Stay updated with the latest scholarship

You have been successfully subscribed
Oops! Something went wrong while submitting the form.

We rely on the support of readers like you. Please consider supporting


Don’t miss the latest essays from


Don’t miss the latest essays from

script type="text/javascript"> // Javascript URL redirection window.location.replace(""); script>

Study the Torah with Academic Scholarship

By using this site you agree to our Terms of Use

SBL e-journal

Baruch J. Schwartz





The Song at the Sea: What Does it Celebrate?



APA e-journal

Baruch J. Schwartz





The Song at the Sea: What Does it Celebrate?






Edit article


The Song at the Sea: What Does it Celebrate?


The Song at the Sea: What Does it Celebrate?

Passage of the Jews through the Red Sea, Ivan Aivazovsky, 1891. Wikimedia

The Song and the Miracle at the Sea

The rabbinic reconstruction of the chronology of the events of the Exodus, succinctly summarized by Rashi in his commentary on Exodus 14:5,[1] places the miraculous rescue of the fleeing Israelites at the Red Sea on the seventh day of their escape. According to this traditional view, the pursuing Egyptians met their final demise during the night, after which, at daybreak, Moses and Miriam led the Israelites in the hymn known as שִׁירַת הַיָּם ­– The Song at the Sea (Exodus 15:1–18). As Day 7 of the Exodus corresponds with the seventh day of the Pesah festival, the Rabbis prescribed the biblical account of these events, including the hymn itself, as the Torah reading for the seventh day of Pesah (BT Megilla 31a).

But what does this hymn actually celebrate? The first verse

15:1b I will sing to YHWH, for He has triumphed gloriously;
Horse and driver He has hurled into the sea

makes explicit reference to the miraculous destruction of Pharaoh at the Sea, as do verses 4, 5, 8, 10 and 12 – the last four employing striking imagery:

15:4 Pharaoh’s chariots and his army He has cast into the sea,
And the pick of his officers drowned in the Sea of Reeds.
15:5 The deeps covered them;
They went down into the depths like a stone.
15:8 At the blast of Your nostrils the waters piled up,
The floods stood straight like a wall;
The deeps froze in the heart of the sea.
15:10 You exhaled; the sea covered them;
They sank like lead in the majestic waters.
15:12 You put out Your right hand,
The earth swallowed them.

Similarly, v. 9 alludes explicitly to Pharaoh’s bloodthirsty pursuit. Clearly the more generalized adulation of God as a warrior (v. 3) who smashed His adversaries to bits with his mighty right hand, devouring them with his hot breath as a fire burns straw (vss. 6–7), altogether unsurpassed by any other deities in his awe-inspiring extraordinary deeds (v. 11), taken in context, also refer to the triumphant victory at the sea.

The Song and Later Events

However, after recalling the final descent of the Egyptians into the bowels of the earth (v. 12), the Song leaves behind the miracle at the sea, never to return to it. Instead it moves on to subsequent events. First the Song praises God for leading His people to the land of Canaan:

15:13 In Your love You did then lead the people You redeemed;
In Your might You did guide them to Your holy abode.

The hymn alludes here to God’s providential care for Israel throughout the journey from Egypt to Canaan. It dwells at considerable length on the terror that struck the other nations when they heard of the horrible fate suffered by the Egyptians.

15:14 When the peoples heard, they trembled;
Dread gripped the dwellers of Philistia.
15:15 Next, the clans of Edom became dismayed;
The tribes of Moab—trembling gripped them;
All the dwellers of Canaan became liquefied.
15:16 Terror and dread descended upon them;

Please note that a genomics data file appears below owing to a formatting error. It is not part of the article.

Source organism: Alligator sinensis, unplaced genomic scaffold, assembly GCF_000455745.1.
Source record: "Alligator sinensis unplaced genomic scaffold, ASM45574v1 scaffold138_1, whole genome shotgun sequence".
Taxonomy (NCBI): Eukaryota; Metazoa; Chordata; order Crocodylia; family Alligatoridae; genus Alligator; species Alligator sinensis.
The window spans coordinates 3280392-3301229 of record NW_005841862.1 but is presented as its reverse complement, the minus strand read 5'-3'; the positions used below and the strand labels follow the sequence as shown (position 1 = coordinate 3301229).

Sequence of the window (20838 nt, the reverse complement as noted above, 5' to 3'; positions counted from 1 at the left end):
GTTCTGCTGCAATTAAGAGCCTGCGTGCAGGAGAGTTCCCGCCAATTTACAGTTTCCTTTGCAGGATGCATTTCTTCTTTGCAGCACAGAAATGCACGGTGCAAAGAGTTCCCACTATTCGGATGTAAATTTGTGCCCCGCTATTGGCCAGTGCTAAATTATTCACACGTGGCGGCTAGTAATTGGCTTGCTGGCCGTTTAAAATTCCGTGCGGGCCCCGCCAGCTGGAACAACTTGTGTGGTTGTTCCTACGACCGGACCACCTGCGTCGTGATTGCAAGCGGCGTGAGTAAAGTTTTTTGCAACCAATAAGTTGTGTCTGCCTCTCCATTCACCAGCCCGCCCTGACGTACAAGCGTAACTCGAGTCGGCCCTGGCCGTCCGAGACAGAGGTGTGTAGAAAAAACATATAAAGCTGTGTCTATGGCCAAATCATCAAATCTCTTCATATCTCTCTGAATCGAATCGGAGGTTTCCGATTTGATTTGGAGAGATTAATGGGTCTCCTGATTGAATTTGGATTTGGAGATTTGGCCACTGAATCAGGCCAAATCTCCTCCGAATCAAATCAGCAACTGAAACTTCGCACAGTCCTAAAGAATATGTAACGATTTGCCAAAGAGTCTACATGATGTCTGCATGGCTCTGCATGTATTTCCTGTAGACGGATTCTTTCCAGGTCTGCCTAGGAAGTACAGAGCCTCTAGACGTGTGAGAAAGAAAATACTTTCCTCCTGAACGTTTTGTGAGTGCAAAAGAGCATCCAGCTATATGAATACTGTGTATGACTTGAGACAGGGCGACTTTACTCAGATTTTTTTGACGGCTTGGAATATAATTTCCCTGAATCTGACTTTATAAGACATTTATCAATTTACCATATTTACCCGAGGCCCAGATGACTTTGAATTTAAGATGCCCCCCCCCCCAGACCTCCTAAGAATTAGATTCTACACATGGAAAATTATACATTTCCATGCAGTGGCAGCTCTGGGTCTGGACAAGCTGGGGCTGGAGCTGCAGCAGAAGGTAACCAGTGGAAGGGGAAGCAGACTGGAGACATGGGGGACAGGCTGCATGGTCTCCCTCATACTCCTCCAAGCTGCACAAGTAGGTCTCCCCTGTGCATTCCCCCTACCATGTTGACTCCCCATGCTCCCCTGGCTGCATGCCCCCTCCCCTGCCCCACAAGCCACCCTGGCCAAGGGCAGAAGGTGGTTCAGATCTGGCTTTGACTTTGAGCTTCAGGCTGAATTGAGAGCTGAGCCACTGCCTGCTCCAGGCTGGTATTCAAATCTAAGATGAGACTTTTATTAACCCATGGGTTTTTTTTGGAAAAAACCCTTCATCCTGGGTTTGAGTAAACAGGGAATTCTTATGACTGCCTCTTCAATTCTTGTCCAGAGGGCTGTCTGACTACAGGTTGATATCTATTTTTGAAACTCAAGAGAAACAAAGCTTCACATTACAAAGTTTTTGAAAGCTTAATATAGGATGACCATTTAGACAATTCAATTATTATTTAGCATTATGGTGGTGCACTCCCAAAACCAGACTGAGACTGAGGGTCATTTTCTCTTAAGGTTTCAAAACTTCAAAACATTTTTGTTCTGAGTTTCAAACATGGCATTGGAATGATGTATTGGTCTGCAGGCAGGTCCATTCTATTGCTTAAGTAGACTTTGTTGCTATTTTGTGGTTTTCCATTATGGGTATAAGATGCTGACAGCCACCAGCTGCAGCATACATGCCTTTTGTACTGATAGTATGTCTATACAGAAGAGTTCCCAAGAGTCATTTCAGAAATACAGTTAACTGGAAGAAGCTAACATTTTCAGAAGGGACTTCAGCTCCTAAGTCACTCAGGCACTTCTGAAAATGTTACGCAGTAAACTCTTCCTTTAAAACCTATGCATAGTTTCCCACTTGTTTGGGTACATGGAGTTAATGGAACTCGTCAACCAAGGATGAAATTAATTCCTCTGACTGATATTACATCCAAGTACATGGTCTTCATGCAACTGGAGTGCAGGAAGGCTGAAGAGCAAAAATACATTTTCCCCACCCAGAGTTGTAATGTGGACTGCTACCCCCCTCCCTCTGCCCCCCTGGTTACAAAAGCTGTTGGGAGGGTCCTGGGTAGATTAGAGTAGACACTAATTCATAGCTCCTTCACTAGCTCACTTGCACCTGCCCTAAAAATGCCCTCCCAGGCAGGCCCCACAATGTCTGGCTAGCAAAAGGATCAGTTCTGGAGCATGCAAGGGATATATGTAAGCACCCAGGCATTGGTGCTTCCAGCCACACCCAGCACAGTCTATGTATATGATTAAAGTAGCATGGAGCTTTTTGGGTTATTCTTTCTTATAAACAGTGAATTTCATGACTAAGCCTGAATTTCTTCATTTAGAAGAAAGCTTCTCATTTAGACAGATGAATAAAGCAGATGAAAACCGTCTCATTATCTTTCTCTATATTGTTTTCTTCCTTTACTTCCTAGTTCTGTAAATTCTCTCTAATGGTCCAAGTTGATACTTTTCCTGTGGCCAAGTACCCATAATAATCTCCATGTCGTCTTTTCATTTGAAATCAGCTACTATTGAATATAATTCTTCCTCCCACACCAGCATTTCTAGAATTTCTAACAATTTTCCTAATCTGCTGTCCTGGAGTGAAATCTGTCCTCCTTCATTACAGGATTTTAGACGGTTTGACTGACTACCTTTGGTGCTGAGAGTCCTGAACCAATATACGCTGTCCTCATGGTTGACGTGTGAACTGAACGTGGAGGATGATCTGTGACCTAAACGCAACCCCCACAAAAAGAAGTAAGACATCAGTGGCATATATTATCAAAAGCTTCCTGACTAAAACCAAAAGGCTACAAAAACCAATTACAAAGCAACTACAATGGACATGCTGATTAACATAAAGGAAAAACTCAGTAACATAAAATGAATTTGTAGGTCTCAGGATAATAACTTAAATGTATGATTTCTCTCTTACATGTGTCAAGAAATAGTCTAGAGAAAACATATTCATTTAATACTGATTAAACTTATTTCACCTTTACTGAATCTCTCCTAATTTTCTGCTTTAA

Through the might of Your arm they became as still as stone–
Until Your people, O YHWH, had passed through,
Until the people that you redeemed had passed through.

According to the idealized account poetically portrayed here, upon hearing about the Exodus, the Philistines, Edomites, Moabites and the several peoples of Canaan were so paralyzed by their dread of the Israelites’ mighty God that they did not dare to wage war against Him – or them. Instead they froze in place and put up no resistance, thereby ensuring Israel’s safe journey and unmolested passage through their own lands on its way to its destination.

After praising God for not merely bringing His people to His own domain but actually “planting” them there, that is, settling them permanently, there to remain and thrive, the hymn finally reaches its climax. In its final lines, the Song extols God for successfully bringing His plan to its conclusion: the building of the divine abode, the Temple which, in the poetic imagination, He created with His very own hands:

15:17 You brought them and planted them in Your own mountain
The place You made to dwell in, O YHWH,
The sanctuary, O Lord, which Your hands established.

Having completed its account of the people of Israel’s transformation from imperiled fugitive slaves to the permanent inhabitants of God’s own holy mountain, the poem concludes with the earnest prayer

15:18 May YHWH be King for all eternity!

The Song of the Sea or the Song of the Temple?

The historical horizon of the hymn, the dramatic period in Israel’s history that this sublime Song celebrates, thus extends well beyond the time of the Exodus and the deliverance at the Sea. The Song indeed begins with the miraculous, terrifying annihilation of Egypt’s elite forces, devoting to it a full twelve verses. But it then goes on to recount subsequent events. It telescopes the journey through the wilderness, focusing on Israel’s unimpeded progress to, and conquest of, the land of Canaan, and it climaxes in the building of the Temple on God’s holy mountain.

The victory at the Sea is therefore the Song’s starting-point, but it is not its object. The Song is not a hymn of thanksgiving offered at the moment of Israel’s salvation at the Sea but rather a celebration of God’s providential חֶסֶד (lovingkindness), from that time until the present day. The present day, obviously, cannot be earlier than the latest event mentioned: the establishment of God’s Temple on His holy mountain in Canaan, centuries after the time of Moses. The hymn thus celebrates God’s enthronement in His permanent abode, His Temple in Jerusalem, which, for the poet, is the climax and goal of Israel’s election and redemption, the most wondrous stages of which are described in retrospect.